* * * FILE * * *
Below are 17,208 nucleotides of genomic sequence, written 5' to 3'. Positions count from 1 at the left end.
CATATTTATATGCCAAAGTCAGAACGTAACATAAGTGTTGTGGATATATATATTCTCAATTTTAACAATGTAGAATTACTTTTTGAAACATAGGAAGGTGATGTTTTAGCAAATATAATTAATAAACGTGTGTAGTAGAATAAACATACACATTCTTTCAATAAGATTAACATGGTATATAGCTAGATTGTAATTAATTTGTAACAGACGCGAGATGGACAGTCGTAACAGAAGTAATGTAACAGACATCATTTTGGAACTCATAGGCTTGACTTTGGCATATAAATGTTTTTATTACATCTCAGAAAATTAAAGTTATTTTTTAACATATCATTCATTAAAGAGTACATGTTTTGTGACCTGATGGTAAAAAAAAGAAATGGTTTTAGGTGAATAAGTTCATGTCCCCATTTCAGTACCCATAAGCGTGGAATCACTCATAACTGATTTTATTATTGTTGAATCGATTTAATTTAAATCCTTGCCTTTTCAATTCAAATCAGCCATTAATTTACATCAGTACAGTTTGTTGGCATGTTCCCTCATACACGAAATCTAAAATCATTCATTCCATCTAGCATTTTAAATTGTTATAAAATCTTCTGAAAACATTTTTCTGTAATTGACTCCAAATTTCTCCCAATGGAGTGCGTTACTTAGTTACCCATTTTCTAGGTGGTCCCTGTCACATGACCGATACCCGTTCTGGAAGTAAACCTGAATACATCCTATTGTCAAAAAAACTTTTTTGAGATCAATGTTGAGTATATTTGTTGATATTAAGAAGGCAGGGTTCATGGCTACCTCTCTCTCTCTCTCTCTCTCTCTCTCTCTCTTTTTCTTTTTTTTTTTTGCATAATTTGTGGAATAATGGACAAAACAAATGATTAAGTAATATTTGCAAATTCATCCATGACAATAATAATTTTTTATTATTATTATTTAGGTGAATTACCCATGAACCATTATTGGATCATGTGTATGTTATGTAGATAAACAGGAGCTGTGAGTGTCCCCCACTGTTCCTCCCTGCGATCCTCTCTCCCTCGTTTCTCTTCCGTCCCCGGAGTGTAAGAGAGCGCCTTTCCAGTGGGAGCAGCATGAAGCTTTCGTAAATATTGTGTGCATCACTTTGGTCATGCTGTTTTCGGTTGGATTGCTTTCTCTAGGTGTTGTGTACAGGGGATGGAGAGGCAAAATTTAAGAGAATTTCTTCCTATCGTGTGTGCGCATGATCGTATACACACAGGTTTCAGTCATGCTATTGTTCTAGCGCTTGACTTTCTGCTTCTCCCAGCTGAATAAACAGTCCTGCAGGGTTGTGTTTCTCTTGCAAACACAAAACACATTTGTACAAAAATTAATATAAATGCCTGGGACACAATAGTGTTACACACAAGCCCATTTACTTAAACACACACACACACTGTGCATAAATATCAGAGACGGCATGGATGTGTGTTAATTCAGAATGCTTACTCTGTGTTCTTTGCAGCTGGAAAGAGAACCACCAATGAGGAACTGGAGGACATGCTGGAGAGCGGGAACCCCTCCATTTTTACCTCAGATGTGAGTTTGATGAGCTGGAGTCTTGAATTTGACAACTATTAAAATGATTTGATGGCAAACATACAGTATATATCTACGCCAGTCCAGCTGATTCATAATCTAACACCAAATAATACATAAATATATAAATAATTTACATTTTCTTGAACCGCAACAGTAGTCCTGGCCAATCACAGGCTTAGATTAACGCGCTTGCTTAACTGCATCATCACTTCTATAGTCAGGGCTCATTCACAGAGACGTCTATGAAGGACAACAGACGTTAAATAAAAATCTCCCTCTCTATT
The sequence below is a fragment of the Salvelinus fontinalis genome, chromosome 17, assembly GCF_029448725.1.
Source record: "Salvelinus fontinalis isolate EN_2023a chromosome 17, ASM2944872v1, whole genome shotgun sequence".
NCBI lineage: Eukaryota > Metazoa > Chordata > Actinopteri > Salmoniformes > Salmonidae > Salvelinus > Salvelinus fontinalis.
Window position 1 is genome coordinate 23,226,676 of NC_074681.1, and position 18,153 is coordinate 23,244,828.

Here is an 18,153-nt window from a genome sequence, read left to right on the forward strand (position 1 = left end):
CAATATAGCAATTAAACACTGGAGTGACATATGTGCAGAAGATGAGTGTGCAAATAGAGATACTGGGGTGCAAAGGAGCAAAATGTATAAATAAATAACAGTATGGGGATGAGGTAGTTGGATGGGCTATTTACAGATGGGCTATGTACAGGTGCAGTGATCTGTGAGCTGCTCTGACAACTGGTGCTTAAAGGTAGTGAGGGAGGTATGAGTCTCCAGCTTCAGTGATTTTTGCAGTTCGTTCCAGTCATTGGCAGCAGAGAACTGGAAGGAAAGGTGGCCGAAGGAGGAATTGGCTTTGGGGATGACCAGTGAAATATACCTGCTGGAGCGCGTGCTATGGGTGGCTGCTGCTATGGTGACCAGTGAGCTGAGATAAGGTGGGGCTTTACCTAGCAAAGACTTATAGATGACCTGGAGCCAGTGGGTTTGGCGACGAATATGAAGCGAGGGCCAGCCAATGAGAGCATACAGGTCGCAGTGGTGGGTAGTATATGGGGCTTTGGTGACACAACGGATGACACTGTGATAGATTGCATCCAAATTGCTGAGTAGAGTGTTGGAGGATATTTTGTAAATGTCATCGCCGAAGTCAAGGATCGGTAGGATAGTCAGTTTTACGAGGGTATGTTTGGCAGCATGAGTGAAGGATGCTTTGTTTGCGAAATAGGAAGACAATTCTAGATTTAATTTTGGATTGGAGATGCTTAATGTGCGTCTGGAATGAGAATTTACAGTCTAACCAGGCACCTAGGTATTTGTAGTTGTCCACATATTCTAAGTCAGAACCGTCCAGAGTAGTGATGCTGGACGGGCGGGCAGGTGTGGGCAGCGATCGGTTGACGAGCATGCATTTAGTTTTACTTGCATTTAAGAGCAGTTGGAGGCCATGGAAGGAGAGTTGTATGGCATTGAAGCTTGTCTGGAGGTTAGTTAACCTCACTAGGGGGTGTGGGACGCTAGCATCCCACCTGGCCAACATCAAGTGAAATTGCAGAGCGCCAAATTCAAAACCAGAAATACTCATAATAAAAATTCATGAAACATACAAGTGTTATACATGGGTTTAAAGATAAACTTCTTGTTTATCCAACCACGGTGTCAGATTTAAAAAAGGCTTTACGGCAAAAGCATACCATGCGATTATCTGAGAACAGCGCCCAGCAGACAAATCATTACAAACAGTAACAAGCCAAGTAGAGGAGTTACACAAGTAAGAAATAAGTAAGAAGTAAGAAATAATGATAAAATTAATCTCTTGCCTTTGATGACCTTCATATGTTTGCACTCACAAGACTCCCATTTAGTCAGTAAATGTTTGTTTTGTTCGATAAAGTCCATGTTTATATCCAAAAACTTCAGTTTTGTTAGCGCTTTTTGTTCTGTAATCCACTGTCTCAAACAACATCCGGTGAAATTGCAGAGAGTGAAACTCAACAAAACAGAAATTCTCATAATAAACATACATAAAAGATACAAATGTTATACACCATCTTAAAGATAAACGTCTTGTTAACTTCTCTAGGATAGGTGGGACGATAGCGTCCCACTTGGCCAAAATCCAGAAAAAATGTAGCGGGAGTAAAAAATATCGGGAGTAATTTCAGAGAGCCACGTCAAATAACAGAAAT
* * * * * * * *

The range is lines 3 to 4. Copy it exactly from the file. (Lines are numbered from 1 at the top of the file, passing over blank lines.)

The sequence below is a fragment of the Salvelinus fontinalis genome, chromosome 17, assembly GCF_029448725.1.
Source record: "Salvelinus fontinalis isolate EN_2023a chromosome 17, ASM2944872v1, whole genome shotgun sequence".